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This week we were given a task to watch, research and work on a film. Our group was assigned the film Jacob’s Ladder.
Jacob’s Ladder Image – (Image sourced from Itcher.Com)
Watching it the first time, I found it interesting, unique and a bit confusing. It contains a vast amount of detail, thought and several themes. The film presents many standpoints, varying from Political views and Governmental schemes to Religious ideas of purgatory and the afterlife. Therefore, making it a film that you need to rewatch again and again to get the full meaning from it and fully understand what is happening.
Rough Plot/Film Synopsis
The film focuses almost entirely on a scarred soldier, Jacob Singer, who struggles to piece his life together…
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One of the things I do on interminable business trips is re-read John Keel. He is a mild sensationalist and much more of a journalist / entertainer than rigorous researcher or ‘scientific’ analyst, but he was no fool. It’s unfortunate he self-censored his writings, and edited them according to his prejudice de jour about the unexplained Forteana that interested him.
Despite that, he was by far the best recorder of the strange of his era.
In relation to Mothman, it seems to me that several different phenomena were noticed at the same broad span of time – an unknown flying cryptid, possibly even Batsquatch based on two of the witness testimony descriptions; some misidentifed rare but known birds; a paranormal / hallucinatory grue or other boogum type scary presence; and something that, despite some overtly organic features – a bird like or bat like form – in all other respects conforms to machine, not living, behavior.
The description of the woman screaming / baby crying / loud mouse squeak type noise is something I have heard in the Pacific, and which seems to be made in the case of the Pacific creature by some sort of thumping great bat or nocturnal bird, more likely a bat or something else with echo location. Rare, weird, somewhat unidentified – but a real living critter.
However in the case of Mothman there is also the set of accounts where televisions blow up, radios screech and hum and people feel a creepy presence at the same time. To me, that sounds like high energy radio or radar, ie electromagnetism sweeping in a ray or beam. I don’t mean a death ray, but I am wondering if it was radar or a FM control beam for some earlier version of a drone as they have come to be called.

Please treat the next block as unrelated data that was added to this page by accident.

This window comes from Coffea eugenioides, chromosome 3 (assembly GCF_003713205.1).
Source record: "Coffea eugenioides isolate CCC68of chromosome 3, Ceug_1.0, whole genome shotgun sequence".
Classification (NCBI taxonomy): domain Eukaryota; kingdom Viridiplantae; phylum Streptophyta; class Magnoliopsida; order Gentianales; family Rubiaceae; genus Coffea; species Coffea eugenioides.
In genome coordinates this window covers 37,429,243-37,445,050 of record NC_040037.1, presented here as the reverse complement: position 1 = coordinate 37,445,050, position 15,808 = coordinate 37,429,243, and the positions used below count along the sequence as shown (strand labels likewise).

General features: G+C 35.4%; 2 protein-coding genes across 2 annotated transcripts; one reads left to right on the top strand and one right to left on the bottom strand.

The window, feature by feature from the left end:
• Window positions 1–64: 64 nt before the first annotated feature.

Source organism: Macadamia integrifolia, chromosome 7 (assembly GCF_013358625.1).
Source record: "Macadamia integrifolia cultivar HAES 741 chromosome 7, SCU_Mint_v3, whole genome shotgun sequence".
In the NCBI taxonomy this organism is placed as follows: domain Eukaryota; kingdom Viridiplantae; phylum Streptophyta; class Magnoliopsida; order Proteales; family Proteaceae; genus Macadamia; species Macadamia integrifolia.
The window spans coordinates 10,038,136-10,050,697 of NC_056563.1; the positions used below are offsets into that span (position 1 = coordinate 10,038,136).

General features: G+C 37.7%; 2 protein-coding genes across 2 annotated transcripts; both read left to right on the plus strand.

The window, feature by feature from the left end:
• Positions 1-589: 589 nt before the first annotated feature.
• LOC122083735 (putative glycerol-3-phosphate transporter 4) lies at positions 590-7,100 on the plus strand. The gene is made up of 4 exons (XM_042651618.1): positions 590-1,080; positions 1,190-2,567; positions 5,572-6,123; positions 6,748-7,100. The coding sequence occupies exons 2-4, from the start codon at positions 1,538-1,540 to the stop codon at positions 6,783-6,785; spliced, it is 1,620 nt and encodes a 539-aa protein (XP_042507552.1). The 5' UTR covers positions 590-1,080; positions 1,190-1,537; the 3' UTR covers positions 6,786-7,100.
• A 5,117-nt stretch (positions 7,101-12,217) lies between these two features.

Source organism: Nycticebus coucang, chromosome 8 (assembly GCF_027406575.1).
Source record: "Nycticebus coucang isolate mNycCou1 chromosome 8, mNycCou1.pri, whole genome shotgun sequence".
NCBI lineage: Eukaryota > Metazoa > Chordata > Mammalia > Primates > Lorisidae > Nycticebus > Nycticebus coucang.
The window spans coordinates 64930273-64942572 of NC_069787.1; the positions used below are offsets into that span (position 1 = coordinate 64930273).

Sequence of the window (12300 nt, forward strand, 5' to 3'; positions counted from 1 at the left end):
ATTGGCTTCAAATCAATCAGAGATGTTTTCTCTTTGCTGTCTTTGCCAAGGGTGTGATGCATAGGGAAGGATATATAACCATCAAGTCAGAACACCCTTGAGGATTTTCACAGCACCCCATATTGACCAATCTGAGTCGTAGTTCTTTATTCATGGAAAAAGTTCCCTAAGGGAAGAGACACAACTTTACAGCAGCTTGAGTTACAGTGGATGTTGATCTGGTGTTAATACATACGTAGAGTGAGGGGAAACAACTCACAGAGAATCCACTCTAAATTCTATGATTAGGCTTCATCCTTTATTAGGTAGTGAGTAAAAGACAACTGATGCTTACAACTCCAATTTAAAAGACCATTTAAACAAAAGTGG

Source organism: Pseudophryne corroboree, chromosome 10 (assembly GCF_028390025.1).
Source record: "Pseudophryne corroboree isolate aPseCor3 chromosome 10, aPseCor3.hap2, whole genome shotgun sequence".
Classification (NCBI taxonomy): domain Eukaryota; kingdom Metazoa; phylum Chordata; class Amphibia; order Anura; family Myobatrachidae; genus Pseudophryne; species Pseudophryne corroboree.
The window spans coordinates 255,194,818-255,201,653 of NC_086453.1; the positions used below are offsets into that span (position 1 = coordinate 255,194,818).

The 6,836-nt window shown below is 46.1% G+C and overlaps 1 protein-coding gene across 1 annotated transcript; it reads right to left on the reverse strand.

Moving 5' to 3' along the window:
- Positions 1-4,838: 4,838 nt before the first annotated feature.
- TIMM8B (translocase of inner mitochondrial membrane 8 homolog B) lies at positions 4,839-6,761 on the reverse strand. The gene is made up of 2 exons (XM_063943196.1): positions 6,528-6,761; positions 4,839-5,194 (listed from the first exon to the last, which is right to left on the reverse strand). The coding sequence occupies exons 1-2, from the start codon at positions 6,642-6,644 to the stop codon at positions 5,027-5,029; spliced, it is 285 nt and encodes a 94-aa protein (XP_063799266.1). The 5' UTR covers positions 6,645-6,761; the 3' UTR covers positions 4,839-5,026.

People in the Ohio Valley saw, en masse, ‘lights in the sky’ etc. of the same type described in the Dulce case, which means, most likely, that the same MAN MADE secret lighter than air craft was involved. If that craft, which it is documented used Scooby Doo villain type disguises to hide what it was, was in the area, might it also be the case that a “bat winged” somewhat humanoid drone was also used? It’s easy to forget that fan-driven drones were being developed as early as 1952, were described in general terms in boy’s comics and magazines by 1961, and were used by the Navy as early as 1962 for public, or at least not hidden away, missile testing.
Given the existence of drones able to “take straight off flying straight up in the air” it is striking when some Mothman witnesses describe identical behavior of this ‘man-shaped’ but unmoving figure.
I kind of suspect that the Big Bird, the ‘real’ Mothman familiar to the locals around Point Pleasant, ended up being investigated on the QT by say Navy or DIA. To do so without attracting attention they hid themselves within the existing phenomena – as happend at Dulce – just like a Scooby Doo villain using an existing legend as cover. In other words, they set a (man-made) UFO to catch a (they knew for a fact wasn’t a man-made) UFO / cryptid.
It’s a way out idea and it’s pure speculation, but that is one of the things I love the most about John Keel’s work, it is inspiring for these sorts of flights of speculation. He is easier to read than Charles Fort, but very much in the same rich tradition.
Page 73 to 74 of Our Haunted Planet by John Keel:
John A. Keel, from the introduction to the 1975 paperback edition of ‘Our Haunted Planet’: